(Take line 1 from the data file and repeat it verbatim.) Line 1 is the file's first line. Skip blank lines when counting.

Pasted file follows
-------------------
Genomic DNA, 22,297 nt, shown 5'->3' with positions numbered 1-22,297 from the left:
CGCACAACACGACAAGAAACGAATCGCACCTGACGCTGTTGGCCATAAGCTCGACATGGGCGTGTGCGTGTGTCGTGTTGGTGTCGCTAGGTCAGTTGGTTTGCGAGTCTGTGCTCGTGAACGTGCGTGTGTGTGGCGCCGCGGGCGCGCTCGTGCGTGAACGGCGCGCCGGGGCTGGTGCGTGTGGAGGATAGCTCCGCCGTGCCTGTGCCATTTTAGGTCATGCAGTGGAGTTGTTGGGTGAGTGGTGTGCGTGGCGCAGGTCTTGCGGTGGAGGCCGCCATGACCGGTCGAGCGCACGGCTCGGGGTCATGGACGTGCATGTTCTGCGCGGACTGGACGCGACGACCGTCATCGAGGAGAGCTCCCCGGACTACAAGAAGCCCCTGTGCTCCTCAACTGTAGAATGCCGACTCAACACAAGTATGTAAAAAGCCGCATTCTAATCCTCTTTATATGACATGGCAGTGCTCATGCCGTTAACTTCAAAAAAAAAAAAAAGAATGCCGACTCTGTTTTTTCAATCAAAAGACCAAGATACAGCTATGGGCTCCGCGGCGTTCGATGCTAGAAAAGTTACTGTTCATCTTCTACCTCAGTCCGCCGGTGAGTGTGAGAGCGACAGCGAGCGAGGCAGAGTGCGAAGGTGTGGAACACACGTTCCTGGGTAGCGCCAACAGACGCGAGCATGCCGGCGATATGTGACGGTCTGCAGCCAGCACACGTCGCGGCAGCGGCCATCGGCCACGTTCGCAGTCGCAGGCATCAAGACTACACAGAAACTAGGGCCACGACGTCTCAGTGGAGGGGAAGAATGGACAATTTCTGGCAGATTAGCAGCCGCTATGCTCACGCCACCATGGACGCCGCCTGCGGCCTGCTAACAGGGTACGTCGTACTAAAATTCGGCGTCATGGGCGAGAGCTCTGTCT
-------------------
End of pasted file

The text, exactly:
Genomic DNA, 22,297 nt, shown 5'->3' with positions numbered 1-22,297 from the left: